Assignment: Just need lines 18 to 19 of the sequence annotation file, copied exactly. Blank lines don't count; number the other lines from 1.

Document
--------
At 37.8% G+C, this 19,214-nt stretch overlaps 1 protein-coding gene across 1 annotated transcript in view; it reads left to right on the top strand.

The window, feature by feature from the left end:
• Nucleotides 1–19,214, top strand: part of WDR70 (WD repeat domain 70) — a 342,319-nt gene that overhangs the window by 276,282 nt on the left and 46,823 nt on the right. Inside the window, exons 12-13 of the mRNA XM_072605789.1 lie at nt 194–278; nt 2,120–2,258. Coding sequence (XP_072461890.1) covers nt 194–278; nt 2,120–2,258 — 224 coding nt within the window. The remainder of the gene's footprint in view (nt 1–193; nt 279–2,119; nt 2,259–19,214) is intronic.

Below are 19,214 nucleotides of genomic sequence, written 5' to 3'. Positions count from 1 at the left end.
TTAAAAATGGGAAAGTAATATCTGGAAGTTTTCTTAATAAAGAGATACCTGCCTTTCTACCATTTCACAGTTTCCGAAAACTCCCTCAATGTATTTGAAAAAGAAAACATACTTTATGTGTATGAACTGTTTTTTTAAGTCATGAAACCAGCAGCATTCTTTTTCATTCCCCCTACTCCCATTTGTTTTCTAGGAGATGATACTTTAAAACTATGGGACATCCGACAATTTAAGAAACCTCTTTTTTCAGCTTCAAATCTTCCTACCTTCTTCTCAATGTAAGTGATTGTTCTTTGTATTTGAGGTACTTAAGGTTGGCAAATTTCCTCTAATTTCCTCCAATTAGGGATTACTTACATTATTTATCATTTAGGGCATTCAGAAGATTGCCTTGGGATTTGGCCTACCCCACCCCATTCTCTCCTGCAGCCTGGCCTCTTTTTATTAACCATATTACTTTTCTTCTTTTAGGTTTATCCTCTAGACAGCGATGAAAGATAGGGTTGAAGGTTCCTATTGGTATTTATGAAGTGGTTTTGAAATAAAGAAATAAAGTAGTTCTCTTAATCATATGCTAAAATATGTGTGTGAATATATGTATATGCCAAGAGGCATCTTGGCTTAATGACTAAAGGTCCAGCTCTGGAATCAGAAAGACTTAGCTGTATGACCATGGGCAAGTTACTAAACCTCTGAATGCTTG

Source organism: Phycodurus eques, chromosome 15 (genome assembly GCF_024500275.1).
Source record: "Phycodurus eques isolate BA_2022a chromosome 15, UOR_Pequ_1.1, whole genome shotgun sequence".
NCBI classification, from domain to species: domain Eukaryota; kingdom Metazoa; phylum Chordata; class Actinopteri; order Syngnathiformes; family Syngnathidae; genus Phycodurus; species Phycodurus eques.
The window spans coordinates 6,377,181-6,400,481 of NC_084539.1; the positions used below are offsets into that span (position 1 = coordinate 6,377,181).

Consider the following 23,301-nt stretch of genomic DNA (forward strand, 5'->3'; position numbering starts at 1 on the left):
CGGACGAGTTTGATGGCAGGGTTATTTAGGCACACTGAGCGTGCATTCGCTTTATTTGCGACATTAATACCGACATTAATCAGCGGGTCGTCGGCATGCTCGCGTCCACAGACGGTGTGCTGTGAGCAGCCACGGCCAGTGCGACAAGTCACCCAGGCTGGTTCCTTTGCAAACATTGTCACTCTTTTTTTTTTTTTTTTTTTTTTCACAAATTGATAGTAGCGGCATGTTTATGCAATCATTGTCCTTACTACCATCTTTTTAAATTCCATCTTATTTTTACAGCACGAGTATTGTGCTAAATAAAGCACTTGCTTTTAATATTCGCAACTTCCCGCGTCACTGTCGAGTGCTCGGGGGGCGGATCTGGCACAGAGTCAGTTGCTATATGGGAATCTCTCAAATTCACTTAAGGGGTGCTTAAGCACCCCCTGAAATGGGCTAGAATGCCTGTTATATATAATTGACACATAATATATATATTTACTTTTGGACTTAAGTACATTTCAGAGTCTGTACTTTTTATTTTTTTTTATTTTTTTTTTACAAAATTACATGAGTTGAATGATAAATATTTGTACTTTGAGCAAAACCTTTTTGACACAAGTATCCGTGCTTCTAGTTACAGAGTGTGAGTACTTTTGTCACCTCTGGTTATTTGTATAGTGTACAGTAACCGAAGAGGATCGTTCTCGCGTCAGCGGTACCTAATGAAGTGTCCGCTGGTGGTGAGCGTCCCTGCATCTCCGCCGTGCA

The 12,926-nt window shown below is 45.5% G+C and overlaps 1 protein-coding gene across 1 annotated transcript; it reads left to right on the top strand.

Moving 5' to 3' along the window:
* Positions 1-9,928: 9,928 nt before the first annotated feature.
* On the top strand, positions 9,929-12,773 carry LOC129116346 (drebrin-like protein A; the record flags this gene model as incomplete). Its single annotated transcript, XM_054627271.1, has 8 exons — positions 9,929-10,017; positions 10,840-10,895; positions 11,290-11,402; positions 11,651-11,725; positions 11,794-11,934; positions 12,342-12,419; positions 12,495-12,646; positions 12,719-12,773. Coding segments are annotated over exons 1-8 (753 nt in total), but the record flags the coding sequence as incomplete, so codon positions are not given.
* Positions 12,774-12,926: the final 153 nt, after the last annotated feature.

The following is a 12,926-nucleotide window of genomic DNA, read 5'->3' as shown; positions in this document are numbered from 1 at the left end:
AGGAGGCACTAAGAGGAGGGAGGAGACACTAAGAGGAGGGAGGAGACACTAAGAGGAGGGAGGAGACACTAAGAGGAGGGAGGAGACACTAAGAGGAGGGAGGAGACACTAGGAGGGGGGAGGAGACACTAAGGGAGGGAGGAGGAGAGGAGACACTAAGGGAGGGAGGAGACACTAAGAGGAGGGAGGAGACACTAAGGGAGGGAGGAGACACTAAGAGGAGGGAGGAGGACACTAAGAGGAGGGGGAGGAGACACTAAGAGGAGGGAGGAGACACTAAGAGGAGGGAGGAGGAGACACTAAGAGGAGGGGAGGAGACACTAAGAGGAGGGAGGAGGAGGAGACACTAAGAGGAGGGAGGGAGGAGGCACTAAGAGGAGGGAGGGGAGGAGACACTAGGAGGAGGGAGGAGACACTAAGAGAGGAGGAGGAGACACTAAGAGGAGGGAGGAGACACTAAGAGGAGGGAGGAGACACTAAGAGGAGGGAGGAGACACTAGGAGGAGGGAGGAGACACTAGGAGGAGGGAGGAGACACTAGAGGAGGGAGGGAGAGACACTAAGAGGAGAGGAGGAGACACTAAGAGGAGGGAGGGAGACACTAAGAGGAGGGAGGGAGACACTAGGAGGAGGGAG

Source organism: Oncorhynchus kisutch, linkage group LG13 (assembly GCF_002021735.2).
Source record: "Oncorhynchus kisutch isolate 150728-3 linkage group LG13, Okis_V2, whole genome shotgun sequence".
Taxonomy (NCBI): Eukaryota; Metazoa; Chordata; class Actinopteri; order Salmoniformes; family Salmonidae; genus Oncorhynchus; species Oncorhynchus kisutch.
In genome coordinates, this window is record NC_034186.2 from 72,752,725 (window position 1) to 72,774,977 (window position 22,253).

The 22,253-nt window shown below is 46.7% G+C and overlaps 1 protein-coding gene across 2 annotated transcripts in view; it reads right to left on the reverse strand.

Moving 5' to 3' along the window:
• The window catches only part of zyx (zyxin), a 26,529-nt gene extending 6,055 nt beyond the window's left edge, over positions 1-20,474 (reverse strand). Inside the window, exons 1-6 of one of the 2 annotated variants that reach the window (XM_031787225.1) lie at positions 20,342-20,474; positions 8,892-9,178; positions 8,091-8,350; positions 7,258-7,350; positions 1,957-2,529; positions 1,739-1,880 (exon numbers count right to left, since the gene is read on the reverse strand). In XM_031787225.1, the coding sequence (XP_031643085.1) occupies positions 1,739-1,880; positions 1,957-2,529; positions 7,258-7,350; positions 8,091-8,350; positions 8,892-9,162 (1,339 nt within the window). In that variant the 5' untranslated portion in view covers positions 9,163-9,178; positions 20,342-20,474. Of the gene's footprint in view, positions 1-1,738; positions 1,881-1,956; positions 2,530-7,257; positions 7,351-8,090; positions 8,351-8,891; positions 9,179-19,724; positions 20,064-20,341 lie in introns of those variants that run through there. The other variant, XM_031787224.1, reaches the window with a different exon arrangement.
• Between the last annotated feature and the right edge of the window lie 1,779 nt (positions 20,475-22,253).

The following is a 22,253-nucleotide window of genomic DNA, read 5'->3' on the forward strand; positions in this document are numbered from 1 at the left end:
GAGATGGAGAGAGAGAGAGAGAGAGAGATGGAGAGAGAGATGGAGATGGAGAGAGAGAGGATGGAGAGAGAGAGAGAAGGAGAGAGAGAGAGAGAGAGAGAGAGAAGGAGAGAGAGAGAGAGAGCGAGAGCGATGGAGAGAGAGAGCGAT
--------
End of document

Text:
AGGAGGCACTAAGAGGAGGGAGGAGACACTAAGAGGAGGGAGGAGACACTAAGAGGAGGGAGGAGACACTAAGAGGAGGGAGGAGACACTAAGAGGAGGGAGGAGACACTAGGAGGGGGGAGGAGACACTAAGGGAGGGAGGAGGAGAGGAGACACTAAGGGAGGGAGGAGACACTAAGAGGAGGGAGGAGACACTAAGGGAGGGAGGAGACACTAAGAGGAGGGAGGAGGACACTAAGAGGAGGGGGAGGAGACACTAAGAGGAGGGAGGAGACACTAAGAGGAGGGAGGAGGAGACACTAAGAGGAGGGGAGGAGACACTAAGAGGAGGGAGGAGGAGGAGACACTAAGAGGAGGGAGGGAGGAGGCACTAAGAGGAGGGAGGGGAGGAGACACTAGGAGGAGGGAGGAGACACTAAGAGAGGAGGAGGAGACACTAAGAGGAGGGAGGAGACACTAAGAGGAGGGAGGAGACACTAAGAGGAGGGAGGAGACACTAGGAGGAGGGAGGAGACACTAGGAGGAGGGAGGAGACACTAGAGGAGGGAGGGAGAGACACTAAGAGGAGAGGAGGAGACACTAAGAGGAGGGAGGGAGACACTAAGAGGAGGGAGGGAGACACTAGGAGGAGGGAG

Source organism: Oncorhynchus kisutch, linkage group LG13 (assembly GCF_002021735.2).